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The arctic freshwater system: Changes and impacts
Journal of Geophysical Research: Biogeosciences
  • Daniel White, University of Alaska Fairbanks
  • Larry D. Hinzman, University of Alaska Fairbanks
  • Lilian Alessa, University of Alaska Anchorage
  • John J. Cassano, University of Colorado Boulder
  • Molly Chambers, University of Alaska Fairbanks
  • Kelly Falkner, Oregon State University
  • Jennifer Francis, Rutgers University - New Brunswick/Piscataway
  • William J. Gutowski, Jr., Iowa State University
  • Marika Holland, National Center for Atmospheric Research
  • R. Max Holmes, Woods Hole Research Center
  • Henry Huntington, Huntington Consulting
  • Douglas Kane, University of Alaska Fairbanks
  • Andrew Kliskey, University of Alaska Anchorage
  • Craig Lee, University of Washington
  • Bruce Peterson, Ecosystems Center
  • T. Scott Rupp, University of Alaska Fairbanks
  • Fiamma Straneo, Woods Hole Research Center
  • Michael A. Steele, University of Washington
  • Rebecca Woodgate, University of Washington
  • Daqing Yang, University of Alaska Fairbanks
  • Kenji Yoshikawa, University of Alaska Fairbanks
  • Tinjung Zhang, University of Colorado Boulder
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Dramatic changes have been observed in the Arctic over the last century. Many of these involve the storage and cycling of fresh water. On land, precipitation and river discharge, lake abundance and size, glacier area and volume, soil moisture, and a variety of permafrost characteristics have changed. In the ocean, sea ice thickness and areal coverage have decreased and water mass circulation patterns have shifted, changing freshwater pathways and sea ice cover dynamics. Precipitation onto the ocean surface has also changed. Such changes are expected to continue, and perhaps accelerate, in the coming century, enhanced by complex feedbacks between the oceanic, atmospheric, and terrestrial freshwater systems. Change to the arctic freshwater system heralds changes for our global physical and ecological environment as well as human activities in the Arctic. In this paper we review observed changes in the arctic freshwater system over the last century in terrestrial, atmospheric, and oceanic systems.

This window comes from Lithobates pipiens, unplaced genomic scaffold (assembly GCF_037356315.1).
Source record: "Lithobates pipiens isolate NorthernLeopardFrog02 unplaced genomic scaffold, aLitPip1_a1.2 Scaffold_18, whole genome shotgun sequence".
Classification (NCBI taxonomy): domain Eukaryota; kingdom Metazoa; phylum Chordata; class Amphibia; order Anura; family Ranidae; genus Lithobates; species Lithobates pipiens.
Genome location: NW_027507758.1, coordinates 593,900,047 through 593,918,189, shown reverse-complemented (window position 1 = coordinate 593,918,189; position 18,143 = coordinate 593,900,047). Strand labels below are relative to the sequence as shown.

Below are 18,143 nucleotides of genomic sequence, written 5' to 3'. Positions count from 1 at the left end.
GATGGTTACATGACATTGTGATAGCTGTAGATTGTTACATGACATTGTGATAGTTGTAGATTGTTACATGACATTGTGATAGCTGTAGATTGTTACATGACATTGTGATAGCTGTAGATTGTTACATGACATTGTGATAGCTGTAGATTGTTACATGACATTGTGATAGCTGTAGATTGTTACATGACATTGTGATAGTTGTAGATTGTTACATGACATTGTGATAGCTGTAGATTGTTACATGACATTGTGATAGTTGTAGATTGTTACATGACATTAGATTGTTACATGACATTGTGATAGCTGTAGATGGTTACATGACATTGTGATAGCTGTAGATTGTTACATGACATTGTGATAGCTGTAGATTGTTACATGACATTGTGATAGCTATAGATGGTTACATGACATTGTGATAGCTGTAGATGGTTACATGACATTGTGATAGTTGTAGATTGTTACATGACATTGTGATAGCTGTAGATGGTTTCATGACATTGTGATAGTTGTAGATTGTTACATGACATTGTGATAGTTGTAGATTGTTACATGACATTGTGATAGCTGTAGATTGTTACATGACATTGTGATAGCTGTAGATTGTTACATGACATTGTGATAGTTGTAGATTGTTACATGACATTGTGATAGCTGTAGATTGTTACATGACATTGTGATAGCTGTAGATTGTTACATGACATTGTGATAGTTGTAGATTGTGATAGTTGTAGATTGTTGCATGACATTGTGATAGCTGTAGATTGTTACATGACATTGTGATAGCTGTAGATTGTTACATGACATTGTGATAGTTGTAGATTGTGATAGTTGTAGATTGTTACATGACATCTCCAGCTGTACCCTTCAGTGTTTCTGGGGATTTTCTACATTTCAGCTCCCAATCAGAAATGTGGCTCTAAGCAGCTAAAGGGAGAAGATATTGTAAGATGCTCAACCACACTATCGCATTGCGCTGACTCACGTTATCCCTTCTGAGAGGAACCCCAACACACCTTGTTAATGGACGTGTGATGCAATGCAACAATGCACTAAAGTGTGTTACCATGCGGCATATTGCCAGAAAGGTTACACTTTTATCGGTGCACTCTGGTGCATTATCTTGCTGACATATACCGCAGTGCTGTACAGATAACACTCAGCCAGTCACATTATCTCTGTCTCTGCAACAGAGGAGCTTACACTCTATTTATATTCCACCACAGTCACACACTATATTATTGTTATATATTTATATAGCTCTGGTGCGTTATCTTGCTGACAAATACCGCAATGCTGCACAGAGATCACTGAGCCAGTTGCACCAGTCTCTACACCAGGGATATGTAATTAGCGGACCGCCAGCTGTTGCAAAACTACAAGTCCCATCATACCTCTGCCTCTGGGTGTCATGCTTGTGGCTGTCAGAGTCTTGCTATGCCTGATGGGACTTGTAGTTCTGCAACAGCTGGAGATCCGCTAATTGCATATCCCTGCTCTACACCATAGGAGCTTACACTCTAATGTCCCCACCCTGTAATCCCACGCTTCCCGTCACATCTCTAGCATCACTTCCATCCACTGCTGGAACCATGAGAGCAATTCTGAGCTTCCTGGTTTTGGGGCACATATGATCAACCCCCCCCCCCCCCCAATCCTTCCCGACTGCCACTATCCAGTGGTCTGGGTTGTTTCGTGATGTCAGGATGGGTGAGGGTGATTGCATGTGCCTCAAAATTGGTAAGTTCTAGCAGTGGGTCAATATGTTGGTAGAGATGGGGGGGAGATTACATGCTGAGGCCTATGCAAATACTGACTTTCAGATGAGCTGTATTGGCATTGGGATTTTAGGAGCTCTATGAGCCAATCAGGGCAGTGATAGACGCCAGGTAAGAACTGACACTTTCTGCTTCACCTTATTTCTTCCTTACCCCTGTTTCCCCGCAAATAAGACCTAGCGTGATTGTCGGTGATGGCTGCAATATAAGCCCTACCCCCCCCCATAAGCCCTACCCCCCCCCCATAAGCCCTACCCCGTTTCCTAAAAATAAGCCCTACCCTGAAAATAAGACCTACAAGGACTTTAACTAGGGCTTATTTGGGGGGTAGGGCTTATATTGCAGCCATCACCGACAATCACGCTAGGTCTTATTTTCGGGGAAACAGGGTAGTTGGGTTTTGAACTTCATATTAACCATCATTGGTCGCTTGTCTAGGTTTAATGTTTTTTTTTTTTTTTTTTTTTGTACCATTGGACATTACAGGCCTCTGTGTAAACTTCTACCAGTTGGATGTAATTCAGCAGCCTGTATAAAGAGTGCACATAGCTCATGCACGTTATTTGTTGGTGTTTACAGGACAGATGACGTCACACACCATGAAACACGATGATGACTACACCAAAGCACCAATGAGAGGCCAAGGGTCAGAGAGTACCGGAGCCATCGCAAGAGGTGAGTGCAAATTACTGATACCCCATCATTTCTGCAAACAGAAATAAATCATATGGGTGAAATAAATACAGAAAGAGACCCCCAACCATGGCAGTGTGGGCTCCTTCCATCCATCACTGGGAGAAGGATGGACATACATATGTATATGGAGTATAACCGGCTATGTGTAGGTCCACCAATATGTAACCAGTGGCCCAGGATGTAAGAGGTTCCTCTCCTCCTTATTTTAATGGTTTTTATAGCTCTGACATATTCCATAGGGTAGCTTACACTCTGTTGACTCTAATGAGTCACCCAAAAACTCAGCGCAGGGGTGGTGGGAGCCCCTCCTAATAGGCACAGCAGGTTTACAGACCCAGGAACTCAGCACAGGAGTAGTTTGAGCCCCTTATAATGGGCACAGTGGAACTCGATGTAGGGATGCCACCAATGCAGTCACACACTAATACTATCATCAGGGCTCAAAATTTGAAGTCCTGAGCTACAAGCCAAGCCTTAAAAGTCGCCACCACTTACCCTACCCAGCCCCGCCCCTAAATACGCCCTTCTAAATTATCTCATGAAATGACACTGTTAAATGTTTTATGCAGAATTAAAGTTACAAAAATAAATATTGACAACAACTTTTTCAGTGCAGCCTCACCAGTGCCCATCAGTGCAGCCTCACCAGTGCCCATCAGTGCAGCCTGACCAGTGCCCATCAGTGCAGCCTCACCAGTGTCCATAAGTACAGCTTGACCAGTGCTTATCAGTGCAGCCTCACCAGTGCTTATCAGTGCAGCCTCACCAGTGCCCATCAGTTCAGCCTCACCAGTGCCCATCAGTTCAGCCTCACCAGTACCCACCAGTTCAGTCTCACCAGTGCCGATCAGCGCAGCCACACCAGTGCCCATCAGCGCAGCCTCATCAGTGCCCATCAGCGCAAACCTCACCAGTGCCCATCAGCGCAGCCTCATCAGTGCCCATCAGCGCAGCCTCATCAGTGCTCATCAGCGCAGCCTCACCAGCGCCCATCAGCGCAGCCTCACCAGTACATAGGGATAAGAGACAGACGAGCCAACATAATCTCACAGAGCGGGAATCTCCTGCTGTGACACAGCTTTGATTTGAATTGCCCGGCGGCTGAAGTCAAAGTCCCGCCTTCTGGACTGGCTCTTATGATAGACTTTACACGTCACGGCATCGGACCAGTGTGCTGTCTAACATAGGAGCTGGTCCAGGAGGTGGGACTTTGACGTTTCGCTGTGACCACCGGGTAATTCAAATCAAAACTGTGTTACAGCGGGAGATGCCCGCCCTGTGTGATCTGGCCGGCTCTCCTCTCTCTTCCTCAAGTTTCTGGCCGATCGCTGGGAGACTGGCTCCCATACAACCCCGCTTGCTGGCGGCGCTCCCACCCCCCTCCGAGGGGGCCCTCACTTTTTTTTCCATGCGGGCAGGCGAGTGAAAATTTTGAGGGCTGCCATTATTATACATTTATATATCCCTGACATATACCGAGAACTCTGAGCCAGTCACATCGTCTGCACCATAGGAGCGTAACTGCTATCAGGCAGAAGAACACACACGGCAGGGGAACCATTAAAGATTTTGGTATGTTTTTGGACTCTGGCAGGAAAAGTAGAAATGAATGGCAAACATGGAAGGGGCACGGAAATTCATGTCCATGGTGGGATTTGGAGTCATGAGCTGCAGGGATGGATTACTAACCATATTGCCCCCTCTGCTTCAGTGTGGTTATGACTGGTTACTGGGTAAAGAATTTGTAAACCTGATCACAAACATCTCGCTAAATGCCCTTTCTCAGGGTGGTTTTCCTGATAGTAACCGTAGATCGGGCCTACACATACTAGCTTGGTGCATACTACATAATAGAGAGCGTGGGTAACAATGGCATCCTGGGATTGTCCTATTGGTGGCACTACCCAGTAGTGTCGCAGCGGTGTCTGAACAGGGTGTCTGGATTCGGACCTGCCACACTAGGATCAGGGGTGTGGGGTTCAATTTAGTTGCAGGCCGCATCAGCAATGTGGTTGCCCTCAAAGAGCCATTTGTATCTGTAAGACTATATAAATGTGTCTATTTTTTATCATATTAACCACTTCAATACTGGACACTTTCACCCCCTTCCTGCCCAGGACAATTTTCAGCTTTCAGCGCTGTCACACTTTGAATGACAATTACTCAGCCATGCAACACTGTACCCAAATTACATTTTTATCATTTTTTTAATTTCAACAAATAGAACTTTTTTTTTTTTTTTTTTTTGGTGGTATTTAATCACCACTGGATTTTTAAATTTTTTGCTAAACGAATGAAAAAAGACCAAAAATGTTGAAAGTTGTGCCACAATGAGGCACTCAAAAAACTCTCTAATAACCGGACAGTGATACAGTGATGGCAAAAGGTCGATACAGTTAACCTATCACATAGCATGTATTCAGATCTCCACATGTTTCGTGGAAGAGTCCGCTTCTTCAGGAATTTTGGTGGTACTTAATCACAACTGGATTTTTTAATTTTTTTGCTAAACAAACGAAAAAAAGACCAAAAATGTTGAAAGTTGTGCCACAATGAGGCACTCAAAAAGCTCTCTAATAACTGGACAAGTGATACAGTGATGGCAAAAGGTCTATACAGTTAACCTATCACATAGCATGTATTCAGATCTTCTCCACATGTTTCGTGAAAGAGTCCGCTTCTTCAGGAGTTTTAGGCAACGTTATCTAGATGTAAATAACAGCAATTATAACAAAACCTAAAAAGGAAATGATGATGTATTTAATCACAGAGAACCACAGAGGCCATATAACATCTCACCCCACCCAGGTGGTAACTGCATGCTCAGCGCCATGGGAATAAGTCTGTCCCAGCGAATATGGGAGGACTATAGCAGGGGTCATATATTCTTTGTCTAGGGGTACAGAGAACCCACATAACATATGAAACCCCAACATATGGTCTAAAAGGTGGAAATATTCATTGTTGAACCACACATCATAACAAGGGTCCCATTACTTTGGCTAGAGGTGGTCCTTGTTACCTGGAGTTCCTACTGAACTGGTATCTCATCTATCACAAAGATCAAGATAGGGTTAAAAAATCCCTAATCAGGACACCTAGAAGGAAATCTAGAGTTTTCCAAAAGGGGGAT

This article is from Journal of Geophysical Research: Biogeosciences 112 (2007): G04S54, doi:10.1029/2006JG000353. Posted with permission.

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American Geophysical Union
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Daniel White, Larry D. Hinzman, Lilian Alessa, John J. Cassano, et al.. "The arctic freshwater system: Changes and impacts" Journal of Geophysical Research: Biogeosciences Vol. 112 Iss. G4 (2007) - G04S54
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